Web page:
Colossal Laboratories and Biosciences, which has been conducting radiocarbon dating and genetic sequencing of American mammoths, has shared fossils with 55 school districts in Alaska, the genetic engineering company exclusively told USA TODAY.
The school districts get to name their fossils and can use them to learn about woolly mammoths. Radiocarbon and genetics findings related to the fossils are shared with the districts as they are finalized, the company said.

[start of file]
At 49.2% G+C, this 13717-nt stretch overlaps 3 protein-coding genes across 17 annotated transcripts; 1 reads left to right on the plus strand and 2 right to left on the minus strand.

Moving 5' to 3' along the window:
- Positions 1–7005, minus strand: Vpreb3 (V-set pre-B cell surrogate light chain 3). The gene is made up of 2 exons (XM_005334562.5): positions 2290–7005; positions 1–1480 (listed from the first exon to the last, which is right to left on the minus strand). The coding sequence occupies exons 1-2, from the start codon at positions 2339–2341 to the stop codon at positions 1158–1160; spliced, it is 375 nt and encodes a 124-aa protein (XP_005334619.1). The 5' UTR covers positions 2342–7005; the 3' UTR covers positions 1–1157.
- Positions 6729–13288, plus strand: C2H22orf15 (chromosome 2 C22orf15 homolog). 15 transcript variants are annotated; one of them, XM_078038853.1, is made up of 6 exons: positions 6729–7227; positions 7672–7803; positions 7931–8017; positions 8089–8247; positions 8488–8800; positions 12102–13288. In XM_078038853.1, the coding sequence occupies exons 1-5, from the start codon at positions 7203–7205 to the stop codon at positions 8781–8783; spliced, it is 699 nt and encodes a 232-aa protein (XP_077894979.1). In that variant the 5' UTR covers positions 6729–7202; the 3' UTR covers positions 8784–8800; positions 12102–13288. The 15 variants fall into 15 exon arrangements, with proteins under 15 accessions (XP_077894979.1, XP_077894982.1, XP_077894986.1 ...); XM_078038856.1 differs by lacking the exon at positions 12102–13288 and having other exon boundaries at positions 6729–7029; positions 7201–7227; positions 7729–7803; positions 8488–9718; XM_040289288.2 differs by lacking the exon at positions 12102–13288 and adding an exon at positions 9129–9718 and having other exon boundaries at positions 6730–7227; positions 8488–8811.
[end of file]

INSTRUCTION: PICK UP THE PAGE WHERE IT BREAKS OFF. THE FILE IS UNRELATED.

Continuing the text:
It’s part of the “Adopt a Mammoth” project to do radiocarbon dating of about 1,500 mammoth teeth, tusks and bones that are in the collection at the University of Alaska Museum of the North.
The initiative “has helped us get closer to reaching our goal of classifying the mammoth fossils in our vast collection while also getting kids interested in science and ecology from an early age,” said Matthew Wooller, a member of the Colossal Scientific Advisory Board and a mammoth researcher at the University of Alaska Fairbanks.
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